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Thomas Szasz's Summary Statement and Manifesto
  1. "Myth of mental illness." Mental illness is a metaphor (metaphorical disease). The word "disease" denotes a demonstrable biological process that affects the bodies of living organisms (plants, animals, and humans). The term "mental illness" refers to the undesirable thoughts, feelings, and behaviors of persons. Classifying thoughts, feelings, and behaviors as diseases is a logical and semantic error, like classifying the whale as a fish. As the whale is not a fish, mental illness is not a disease. Individuals with brain diseases (bad brains) or kidney diseases (bad kidneys) are literally sick. Individuals with mental diseases (bad behaviors), like societies with economic diseases (bad fiscal policies), are metaphorically sick. The classification of (mis)behavior as illness provides an ideological justification for state-sponsored social control as medical treatment.

  2. Separation of Psychiatry and the State. If we recognize that "mental illness" is a metaphor for disapproved thoughts, feelings, and behaviors, we are compelled to recognize as well that the primary function of Psychiatry is to control thought, mood, and behavior. Hence, like Church and State, Psychiatry and the State ought to be separated by a "wall." At the same time, the State ought not to interfere with mental health practices between consenting adults. The role of psychiatrists and mental health experts with regard to law, the school system, and other organizations ought to be similar to the role of clergymen in those situations.

  3. Presumption of competence. Because being accused of mental illness is similar to being accused of crime, we ought to presume that psychiatric "defendants" are mentally competent, just as we presume that criminal defendants are legally innocent. Individuals charged with criminal, civil, or interpersonal offenses ought never to be treated as incompetent solely on the basis of the opinion of mental health experts. Incompetence ought to be a judicial determination and the "accused" ought to have access to legal representation and a right to trial by jury.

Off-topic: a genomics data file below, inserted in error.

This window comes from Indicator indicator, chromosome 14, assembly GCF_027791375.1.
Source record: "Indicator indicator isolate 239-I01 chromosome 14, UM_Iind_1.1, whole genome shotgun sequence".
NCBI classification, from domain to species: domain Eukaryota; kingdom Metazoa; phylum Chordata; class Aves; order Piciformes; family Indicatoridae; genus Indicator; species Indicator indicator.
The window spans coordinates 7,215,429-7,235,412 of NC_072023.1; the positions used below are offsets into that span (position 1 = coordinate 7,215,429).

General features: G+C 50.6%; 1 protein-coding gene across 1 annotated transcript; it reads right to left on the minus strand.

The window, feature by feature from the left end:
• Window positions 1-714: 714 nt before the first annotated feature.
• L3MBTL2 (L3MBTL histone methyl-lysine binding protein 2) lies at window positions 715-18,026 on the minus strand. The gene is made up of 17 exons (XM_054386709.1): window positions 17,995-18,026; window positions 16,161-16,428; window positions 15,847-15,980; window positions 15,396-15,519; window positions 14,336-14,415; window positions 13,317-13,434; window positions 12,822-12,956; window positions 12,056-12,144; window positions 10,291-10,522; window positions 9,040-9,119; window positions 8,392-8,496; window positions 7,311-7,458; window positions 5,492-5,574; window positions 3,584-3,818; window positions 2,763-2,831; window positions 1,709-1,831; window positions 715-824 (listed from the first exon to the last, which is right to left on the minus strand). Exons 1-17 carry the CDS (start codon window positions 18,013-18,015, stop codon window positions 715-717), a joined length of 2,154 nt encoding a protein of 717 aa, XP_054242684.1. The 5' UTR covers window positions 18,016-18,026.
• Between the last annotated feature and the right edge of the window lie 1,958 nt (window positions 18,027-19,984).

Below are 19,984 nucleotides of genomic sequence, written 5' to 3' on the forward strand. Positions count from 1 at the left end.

4. Abolition of involuntary mental hospitalization. Involuntary mental hospitalization is imprisonment under the guise of treatment; it is a covert form of social control that subverts the rule of law. No one ought to be deprived of liberty except for a criminal offense, after a trial by jury guided by legal rules of evidence. No one ought to be detained against his will in a building called "hospital," or in any other medical institution, or on the basis of expert opinion. Medicine ought to be clearly distinguished and separated from penology, treatment from punishment, the hospital from the prison. No person ought to be detained involuntarily for a purpose other than punishment or in an institution other than one formally defined as a part of the state's criminal justice system.

  5. Abolition of the insanity defense. Insanity is a legal concept involving the courtroom determination that a person is not capable of forming conscious intent and, therefore, cannot be held responsible for an otherwise criminal act. The opinions of experts about the "mental state" of defendants ought to be inadmissible in court, exactly as the opinions of experts about the "religious state" of defendants are inadmissible. No one ought to be excused of lawbreaking or any other offense on the basis of so-called expert opinion rendered by psychiatric or mental health experts. Excusing a person of responsibility for an otherwise criminal act on the basis of inability to form conscious intent is an act of legal mercy masquerading as an act of medical science. Being merciful or merciless toward lawbreakers is a moral and legal matter, unrelated to the actual or alleged expertise of medical and mental health professionals.

  6. In 1798, Americans were confronted with the task of abolishing slavery, peacefully and without violating the rights of others. They refused to face that daunting task and we are still paying the price of their refusal. In 1998, we Americans are faced with the task of abolishing psychiatric slavery, peacefully and without violating the rights of others. We accept that task and are committed to working for its successful resolution. As Americans before us have eventually replaced involuntary servitude (chattel slavery) with contractual relations between employers and employees, we seek to replace involuntary psychiatry (psychiatric slavery) with contractual relations between care givers and clients.
Thomas Szasz March 1998
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